Within the United States, we have evidence that reorganizing care around the patient with teams that are accountable to each other and to patients and are supported by information systems that guide and drive improvement, has the potential to eliminate waste, reduce medical errors, and improve outcomes—at lower total cost. Accomplishing this requires changing the incentives upon which the health care system is built. The fee-for-service payment that currently typifies the U.S. health system emphasizes the provision of health services by individual providers rather than coordinated teams of providers who collaborate to address patients’ needs. The current system also encourages the provision of more health services but not the achievement of better health outcomes, and tends to focus on acute care and complex services, rather than prevention, primary care, and serving the ongoing needs of the population.
Promising Organizational and Payment Models
Previous work by The Commonwealth Fund and this Commission has shown that organized and accountable health care delivery holds significant potential for transforming the U.S. health care system. In recognition of this potential, the Affordable Care Act provides incentives under the Medicare program for provider organizations to be accountable for the total care of patients, including population health outcomes, patient care experiences, and the cost per person. While CMS has substantial discretion to set the requirements for qualifying ACOs, the law establishes an ACO as a legally established provider organization that is directly responsible for providing many of the services covered by the Medicare program and can ensure that its patients have access to the rest. ACOs differ from health maintenance organizations in that they are explicitly health care delivery organizations, rather than insurers that contract with a network of providers.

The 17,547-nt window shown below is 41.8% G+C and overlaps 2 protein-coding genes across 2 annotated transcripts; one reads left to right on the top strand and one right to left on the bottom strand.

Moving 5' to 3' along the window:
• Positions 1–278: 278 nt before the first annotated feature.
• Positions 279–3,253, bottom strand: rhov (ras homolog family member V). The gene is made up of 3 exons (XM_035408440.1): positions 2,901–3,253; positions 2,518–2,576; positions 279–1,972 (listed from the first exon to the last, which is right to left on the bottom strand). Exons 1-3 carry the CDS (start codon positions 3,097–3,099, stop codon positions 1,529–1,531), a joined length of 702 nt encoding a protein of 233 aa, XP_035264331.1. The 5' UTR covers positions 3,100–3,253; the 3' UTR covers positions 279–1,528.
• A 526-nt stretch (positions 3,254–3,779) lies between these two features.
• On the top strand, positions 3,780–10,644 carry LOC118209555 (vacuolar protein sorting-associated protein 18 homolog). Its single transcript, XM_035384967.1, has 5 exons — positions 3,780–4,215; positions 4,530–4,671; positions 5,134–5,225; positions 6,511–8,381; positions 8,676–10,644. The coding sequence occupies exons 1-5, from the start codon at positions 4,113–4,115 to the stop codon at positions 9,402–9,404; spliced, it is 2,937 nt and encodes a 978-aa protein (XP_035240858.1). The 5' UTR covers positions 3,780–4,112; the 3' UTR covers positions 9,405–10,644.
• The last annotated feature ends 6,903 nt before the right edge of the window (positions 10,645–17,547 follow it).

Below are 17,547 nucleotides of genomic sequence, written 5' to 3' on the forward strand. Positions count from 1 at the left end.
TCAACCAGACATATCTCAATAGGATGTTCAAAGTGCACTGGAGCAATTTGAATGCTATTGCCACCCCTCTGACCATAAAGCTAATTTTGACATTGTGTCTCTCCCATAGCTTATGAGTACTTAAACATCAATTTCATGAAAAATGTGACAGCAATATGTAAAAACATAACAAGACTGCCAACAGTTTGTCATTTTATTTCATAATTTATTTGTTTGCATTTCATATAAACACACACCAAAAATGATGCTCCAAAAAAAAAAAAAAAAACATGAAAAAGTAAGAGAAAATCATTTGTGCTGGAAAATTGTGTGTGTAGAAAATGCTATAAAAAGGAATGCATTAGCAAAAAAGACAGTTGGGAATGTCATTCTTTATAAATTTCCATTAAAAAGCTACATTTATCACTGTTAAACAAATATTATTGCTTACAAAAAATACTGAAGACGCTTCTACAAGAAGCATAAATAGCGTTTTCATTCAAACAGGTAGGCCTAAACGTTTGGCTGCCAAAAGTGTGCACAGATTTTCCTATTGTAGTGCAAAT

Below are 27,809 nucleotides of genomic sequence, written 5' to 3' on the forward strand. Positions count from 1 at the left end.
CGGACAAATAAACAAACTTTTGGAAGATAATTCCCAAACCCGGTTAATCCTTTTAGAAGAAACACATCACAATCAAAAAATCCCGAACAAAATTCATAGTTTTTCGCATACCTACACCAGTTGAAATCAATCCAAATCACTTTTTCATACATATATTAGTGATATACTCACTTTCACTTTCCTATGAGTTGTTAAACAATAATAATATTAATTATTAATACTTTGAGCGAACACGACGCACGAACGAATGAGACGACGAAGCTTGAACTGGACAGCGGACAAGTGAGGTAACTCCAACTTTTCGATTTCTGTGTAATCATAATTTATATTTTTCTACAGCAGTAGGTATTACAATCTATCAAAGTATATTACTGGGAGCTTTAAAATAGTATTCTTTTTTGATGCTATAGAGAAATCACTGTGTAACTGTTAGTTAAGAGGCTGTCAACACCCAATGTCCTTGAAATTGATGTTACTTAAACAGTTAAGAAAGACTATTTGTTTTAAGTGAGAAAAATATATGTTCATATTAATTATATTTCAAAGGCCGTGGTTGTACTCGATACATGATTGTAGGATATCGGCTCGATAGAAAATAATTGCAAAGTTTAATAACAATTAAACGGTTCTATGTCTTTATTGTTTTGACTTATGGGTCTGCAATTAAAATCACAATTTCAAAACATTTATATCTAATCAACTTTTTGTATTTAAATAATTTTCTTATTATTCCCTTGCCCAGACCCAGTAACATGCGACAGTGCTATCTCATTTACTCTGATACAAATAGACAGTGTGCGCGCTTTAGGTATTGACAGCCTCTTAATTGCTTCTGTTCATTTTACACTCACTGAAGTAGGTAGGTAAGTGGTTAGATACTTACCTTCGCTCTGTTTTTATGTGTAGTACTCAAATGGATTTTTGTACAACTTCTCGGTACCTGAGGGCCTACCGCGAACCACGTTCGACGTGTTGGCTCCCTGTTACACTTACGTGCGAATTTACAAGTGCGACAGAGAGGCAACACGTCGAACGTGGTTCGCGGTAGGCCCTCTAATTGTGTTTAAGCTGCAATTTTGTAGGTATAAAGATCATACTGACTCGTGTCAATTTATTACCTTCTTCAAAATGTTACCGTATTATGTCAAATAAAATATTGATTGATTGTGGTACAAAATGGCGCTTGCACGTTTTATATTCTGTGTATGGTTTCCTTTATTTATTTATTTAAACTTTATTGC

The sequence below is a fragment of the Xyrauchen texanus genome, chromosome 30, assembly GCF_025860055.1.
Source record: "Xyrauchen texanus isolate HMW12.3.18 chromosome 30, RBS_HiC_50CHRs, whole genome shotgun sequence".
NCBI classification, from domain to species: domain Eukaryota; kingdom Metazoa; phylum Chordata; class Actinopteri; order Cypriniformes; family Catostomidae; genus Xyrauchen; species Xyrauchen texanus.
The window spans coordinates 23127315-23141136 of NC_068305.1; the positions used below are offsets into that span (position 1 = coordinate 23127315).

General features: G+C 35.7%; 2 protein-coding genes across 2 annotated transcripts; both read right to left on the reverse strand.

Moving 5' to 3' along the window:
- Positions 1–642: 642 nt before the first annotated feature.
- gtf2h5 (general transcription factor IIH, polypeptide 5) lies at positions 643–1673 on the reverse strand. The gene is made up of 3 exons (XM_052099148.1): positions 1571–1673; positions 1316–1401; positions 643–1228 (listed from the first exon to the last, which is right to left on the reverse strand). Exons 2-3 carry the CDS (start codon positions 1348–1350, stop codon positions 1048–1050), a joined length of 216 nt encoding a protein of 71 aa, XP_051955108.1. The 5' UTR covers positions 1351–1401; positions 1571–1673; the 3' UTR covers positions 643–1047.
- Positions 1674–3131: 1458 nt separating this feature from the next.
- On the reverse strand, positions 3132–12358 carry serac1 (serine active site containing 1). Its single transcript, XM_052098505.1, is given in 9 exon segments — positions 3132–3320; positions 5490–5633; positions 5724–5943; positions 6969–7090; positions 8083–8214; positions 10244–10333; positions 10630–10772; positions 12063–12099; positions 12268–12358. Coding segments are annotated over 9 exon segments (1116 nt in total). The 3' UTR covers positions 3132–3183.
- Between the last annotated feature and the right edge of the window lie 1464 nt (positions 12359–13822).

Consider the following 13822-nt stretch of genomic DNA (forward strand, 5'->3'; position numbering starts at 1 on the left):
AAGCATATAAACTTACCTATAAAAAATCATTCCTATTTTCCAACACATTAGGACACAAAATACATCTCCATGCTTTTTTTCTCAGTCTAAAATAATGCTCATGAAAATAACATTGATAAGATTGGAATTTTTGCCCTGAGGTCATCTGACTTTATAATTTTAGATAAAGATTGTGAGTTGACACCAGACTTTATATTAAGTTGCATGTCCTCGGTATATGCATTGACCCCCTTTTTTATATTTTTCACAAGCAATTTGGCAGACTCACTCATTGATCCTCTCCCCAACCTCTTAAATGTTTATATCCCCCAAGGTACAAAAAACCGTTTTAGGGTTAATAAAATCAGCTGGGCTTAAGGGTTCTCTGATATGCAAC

Providers’ participation in an ACO is voluntary. The ACO is required to have sufficient primary care providers to care for Medicare beneficiaries and is held accountable for the quality and cost of care for the Medicare patients of those primary care providers. The law sets out several ACO models (including networks of individual practices, group practices, and hospitals partnering with providers or employing providers), and gives the secretary of Health and Human Services (HHS) further discretion to approve other groups of providers. The law also provides for Medicaid ACOs for pediatric patients, although that provision is not addressed in this report.